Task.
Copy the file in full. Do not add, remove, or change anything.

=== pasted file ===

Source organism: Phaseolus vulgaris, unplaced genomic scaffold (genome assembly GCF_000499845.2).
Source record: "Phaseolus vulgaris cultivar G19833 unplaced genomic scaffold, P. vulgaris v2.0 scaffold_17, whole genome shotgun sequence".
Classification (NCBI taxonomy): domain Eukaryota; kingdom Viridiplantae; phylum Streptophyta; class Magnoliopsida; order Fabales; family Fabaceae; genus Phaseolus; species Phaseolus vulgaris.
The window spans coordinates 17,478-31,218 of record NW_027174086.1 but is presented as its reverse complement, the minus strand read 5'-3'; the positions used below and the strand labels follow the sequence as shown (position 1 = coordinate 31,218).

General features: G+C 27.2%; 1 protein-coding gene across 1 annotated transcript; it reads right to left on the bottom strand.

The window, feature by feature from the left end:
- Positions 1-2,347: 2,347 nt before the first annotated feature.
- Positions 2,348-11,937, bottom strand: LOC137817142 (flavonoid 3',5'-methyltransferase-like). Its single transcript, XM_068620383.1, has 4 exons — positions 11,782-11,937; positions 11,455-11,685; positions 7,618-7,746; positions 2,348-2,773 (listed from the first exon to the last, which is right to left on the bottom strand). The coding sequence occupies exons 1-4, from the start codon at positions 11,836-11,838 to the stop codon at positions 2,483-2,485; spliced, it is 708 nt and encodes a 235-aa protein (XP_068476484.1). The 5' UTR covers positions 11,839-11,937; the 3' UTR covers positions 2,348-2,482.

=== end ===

Source organism: Phaseolus vulgaris, unplaced genomic scaffold (genome assembly GCF_000499845.2).
Source record: "Phaseolus vulgaris cultivar G19833 unplaced genomic scaffold, P. vulgaris v2.0 scaffold_17, whole genome shotgun sequence".
Classification (NCBI taxonomy): domain Eukaryota; kingdom Viridiplantae; phylum Streptophyta; class Magnoliopsida; order Fabales; family Fabaceae; genus Phaseolus; species Phaseolus vulgaris.
The window spans coordinates 17,478-31,218 of record NW_027174086.1 but is presented as its reverse complement, the minus strand read 5'-3'; the positions used below and the strand labels follow the sequence as shown (position 1 = coordinate 31,218).

General features: G+C 27.2%; 1 protein-coding gene across 1 annotated transcript; it reads right to left on the bottom strand.

The window, feature by feature from the left end:
- Positions 1-2,347: 2,347 nt before the first annotated feature.
- Positions 2,348-11,937, bottom strand: LOC137817142 (flavonoid 3',5'-methyltransferase-like). Its single transcript, XM_068620383.1, has 4 exons — positions 11,782-11,937; positions 11,455-11,685; positions 7,618-7,746; positions 2,348-2,773 (listed from the first exon to the last, which is right to left on the bottom strand). The coding sequence occupies exons 1-4, from the start codon at positions 11,836-11,838 to the stop codon at positions 2,483-2,485; spliced, it is 708 nt and encodes a 235-aa protein (XP_068476484.1). The 5' UTR covers positions 11,839-11,937; the 3' UTR covers positions 2,348-2,482.